Newly Identified Cellular Markers Improve Targets for Chemotherapy in Breast Cancer Patients
New markers found in cancer-associated cells could make it easier for doctors to treat breast cancer, results of a new study published in Cancer Cell suggest. These new types of identifiers will help target chemotherapy by allowing doctors to better differentiate between healthy/normal tissue and cells contributing to cancer.
“The ideal treatment of cancer would allow healthy cells to stay alive and well, and cancer cells to be targeted selectively and killed,” says Columbia University breast surgeon and study co-author Lisa S. Wiechmann, MD. “Any time we find a difference between normal tissue and cancer tissue – which includes not only cancer cells, but also the tumor microenvironment that affects their growth – we have the opportunity to discover a new targeted therapy.”
In this study, published in April 2019, the investigators identified a 37-gene tumor-associated macrophage (TAM) signature that is found in the most aggressive breast cancer subtypes. TAMs are associated with shorter disease-specific survival, more aggressive tumors, and in general poorer clinical outcomes, explains Dr. Wiechmann.
These results, along with recent evidence of the role of TAMs in chemo- and immunotherapy resistance, highlight the need to study TAMs in human cancers and to identify markers for TAM-specific targeting. Larger sample sizes would improve the sensitivity and specificity of the targeted analysis and improve its translation capability to the clinic, note the researchers.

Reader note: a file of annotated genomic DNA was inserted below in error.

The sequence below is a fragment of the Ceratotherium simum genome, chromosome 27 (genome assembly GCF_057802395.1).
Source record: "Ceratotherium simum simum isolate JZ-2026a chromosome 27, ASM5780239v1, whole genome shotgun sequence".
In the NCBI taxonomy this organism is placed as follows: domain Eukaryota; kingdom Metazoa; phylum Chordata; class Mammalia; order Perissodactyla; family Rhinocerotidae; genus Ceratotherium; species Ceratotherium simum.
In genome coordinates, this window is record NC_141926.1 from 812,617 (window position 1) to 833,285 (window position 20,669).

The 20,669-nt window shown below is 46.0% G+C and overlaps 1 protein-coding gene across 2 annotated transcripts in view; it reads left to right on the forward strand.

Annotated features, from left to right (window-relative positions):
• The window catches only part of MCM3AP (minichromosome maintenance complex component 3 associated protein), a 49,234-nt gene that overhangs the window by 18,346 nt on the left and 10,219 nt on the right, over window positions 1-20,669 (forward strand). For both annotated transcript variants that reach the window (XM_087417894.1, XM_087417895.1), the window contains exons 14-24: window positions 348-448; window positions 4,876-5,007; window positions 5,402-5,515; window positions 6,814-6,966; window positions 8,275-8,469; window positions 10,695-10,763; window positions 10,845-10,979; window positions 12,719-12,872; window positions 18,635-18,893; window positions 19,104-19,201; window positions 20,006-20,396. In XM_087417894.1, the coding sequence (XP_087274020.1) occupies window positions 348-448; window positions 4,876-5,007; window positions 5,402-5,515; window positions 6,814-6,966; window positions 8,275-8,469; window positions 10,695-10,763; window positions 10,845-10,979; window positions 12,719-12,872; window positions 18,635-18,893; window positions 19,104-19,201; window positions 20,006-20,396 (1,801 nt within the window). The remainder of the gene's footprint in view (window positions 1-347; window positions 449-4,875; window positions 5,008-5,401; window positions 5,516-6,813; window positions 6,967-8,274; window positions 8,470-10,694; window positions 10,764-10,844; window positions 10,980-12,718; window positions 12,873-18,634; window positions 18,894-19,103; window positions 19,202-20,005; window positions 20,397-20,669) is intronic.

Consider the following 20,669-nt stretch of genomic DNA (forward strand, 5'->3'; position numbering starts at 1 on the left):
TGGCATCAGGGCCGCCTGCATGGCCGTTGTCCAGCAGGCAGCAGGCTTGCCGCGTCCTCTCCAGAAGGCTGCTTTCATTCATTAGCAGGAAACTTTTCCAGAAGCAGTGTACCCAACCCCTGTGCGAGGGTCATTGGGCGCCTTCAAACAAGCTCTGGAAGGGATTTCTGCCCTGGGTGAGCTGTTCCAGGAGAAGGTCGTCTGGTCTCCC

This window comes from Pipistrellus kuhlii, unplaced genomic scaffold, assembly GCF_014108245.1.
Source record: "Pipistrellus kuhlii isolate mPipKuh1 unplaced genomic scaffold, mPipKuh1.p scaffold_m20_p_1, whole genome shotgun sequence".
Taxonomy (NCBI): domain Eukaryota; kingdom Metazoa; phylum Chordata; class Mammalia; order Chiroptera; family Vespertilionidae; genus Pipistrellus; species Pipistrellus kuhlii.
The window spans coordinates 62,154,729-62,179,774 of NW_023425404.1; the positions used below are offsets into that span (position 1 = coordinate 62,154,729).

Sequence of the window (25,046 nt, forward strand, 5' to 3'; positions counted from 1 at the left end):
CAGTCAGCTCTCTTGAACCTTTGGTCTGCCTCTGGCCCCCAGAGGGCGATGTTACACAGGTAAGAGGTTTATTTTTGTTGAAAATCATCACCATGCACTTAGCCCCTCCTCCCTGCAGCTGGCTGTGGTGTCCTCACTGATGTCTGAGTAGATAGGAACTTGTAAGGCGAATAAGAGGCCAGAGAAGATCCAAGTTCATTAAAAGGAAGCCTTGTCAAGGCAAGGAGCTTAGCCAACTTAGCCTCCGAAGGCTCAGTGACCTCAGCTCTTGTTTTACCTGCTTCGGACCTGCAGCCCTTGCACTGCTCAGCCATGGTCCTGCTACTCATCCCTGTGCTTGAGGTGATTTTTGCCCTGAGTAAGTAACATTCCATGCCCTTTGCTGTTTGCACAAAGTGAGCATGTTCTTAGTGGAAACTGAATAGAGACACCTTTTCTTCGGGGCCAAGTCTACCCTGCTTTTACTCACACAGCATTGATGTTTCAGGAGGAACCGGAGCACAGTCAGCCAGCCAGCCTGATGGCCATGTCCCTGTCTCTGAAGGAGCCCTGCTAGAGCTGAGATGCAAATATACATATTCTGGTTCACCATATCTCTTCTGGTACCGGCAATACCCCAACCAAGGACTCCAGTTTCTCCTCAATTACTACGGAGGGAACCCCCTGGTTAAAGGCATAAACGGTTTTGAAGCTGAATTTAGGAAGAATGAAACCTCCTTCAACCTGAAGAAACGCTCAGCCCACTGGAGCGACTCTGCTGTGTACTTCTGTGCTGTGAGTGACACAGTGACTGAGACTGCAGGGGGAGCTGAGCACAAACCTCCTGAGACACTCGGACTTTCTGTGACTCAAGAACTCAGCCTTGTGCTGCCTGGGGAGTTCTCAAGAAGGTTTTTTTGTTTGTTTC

“Cancer is not just a group of cells, it is an evolving and ever changing landscape where many actors take the stage and play an important part,” says Dr. Wiechmann. “The lead, of course, is the cancer cell, but the supporting actors can make or break the performance.”
‘As we learn how these different parts interact and how relationships hinder or promote the lead’s success, we can intervene accordingly by bolstering the players that interfere with cancer’s success, and suppressing those who help. And we can do this as the healthy cells, the audience, just sit and watch unperturbed - this is the goal of targeted therapy,” explains Dr. Wiechmann.
Understanding more differences in the cellular makeup of cancer has shifted cancer research already, says Dr. Wiechmann. Immunotherapy, for instance, has mostly focused on lymphocytes, but now researchers are looking at other parts of the immune response, including both normal and cancer-associated macrophages because they are just as likely to play an important role in facilitating or blocking cancer growth. This shift in research allows for more targeted therapy in the future.
Learn more about the Surgical Breast Cancer Program at Columbia.